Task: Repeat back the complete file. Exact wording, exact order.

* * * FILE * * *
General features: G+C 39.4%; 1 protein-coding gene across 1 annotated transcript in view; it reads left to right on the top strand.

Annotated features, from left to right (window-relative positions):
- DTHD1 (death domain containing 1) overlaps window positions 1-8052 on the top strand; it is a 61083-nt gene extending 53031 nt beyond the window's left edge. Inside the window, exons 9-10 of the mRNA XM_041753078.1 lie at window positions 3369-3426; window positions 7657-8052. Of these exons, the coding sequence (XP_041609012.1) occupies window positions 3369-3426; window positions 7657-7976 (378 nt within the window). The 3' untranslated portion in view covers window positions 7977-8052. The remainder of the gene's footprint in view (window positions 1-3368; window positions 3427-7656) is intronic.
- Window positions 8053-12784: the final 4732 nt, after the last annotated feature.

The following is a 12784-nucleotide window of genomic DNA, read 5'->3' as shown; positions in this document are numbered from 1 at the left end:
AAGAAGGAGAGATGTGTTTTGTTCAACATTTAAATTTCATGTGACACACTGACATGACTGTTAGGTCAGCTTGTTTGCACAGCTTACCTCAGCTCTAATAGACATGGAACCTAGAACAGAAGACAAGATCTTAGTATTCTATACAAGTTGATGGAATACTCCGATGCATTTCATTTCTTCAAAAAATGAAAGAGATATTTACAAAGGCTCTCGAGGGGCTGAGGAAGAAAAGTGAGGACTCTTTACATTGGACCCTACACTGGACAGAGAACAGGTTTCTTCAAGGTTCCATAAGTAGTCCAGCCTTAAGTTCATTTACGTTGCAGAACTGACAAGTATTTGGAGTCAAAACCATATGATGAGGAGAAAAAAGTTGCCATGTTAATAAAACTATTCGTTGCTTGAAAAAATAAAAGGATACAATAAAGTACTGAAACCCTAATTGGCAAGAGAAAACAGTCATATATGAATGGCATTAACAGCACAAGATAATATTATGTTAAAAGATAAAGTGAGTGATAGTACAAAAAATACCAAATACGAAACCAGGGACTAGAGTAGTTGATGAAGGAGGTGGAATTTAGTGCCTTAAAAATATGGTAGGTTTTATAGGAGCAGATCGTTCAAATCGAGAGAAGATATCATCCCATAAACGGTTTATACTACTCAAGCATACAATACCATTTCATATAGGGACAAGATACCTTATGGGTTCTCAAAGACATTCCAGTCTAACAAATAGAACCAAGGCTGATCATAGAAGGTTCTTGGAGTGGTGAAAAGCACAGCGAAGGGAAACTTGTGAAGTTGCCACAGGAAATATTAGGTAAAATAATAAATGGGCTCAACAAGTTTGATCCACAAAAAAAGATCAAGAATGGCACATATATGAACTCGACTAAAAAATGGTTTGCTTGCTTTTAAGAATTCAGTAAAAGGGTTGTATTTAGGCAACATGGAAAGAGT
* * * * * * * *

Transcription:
General features: G+C 39.4%; 1 protein-coding gene across 1 annotated transcript in view; it reads left to right on the top strand.

Annotated features, from left to right (window-relative positions):
- DTHD1 (death domain containing 1) overlaps window positions 1-8052 on the top strand; it is a 61083-nt gene extending 53031 nt beyond the window's left edge. Inside the window, exons 9-10 of the mRNA XM_041753078.1 lie at window positions 3369-3426; window positions 7657-8052. Of these exons, the coding sequence (XP_041609012.1) occupies window positions 3369-3426; window positions 7657-7976 (378 nt within the window). The 3' untranslated portion in view covers window positions 7977-8052. The remainder of the gene's footprint in view (window positions 1-3368; window positions 3427-7656) is intronic.
- Window positions 8053-12784: the final 4732 nt, after the last annotated feature.

The following is a 12784-nucleotide window of genomic DNA, read 5'->3' as shown; positions in this document are numbered from 1 at the left end:
AAGAAGGAGAGATGTGTTTTGTTCAACATTTAAATTTCATGTGACACACTGACATGACTGTTAGGTCAGCTTGTTTGCACAGCTTACCTCAGCTCTAATAGACATGGAACCTAGAACAGAAGACAAGATCTTAGTATTCTATACAAGTTGATGGAATACTCCGATGCATTTCATTTCTTCAAAAAATGAAAGAGATATTTACAAAGGCTCTCGAGGGGCTGAGGAAGAAAAGTGAGGACTCTTTACATTGGACCCTACACTGGACAGAGAACAGGTTTCTTCAAGGTTCCATAAGTAGTCCAGCCTTAAGTTCATTTACGTTGCAGAACTGACAAGTATTTGGAGTCAAAACCATATGATGAGGAGAAAAAAGTTGCCATGTTAATAAAACTATTCGTTGCTTGAAAAAATAAAAGGATACAATAAAGTACTGAAACCCTAATTGGCAAGAGAAAACAGTCATATATGAATGGCATTAACAGCACAAGATAATATTATGTTAAAAGATAAAGTGAGTGATAGTACAAAAAATACCAAATACGAAACCAGGGACTAGAGTAGTTGATGAAGGAGGTGGAATTTAGTGCCTTAAAAATATGGTAGGTTTTATAGGAGCAGATCGTTCAAATCGAGAGAAGATATCATCCCATAAACGGTTTATACTACTCAAGCATACAATACCATTTCATATAGGGACAAGATACCTTATGGGTTCTCAAAGACATTCCAGTCTAACAAATAGAACCAAGGCTGATCATAGAAGGTTCTTGGAGTGGTGAAAAGCACAGCGAAGGGAAACTTGTGAAGTTGCCACAGGAAATATTAGGTAAAATAATAAATGGGCTCAACAAGTTTGATCCACAAAAAAAGATCAAGAATGGCACATATATGAACTCGACTAAAAAATGGTTTGCTTGCTTTTAAGAATTCAGTAAAAGGGTTGTATTTAGGCAACATGGAAAGAGT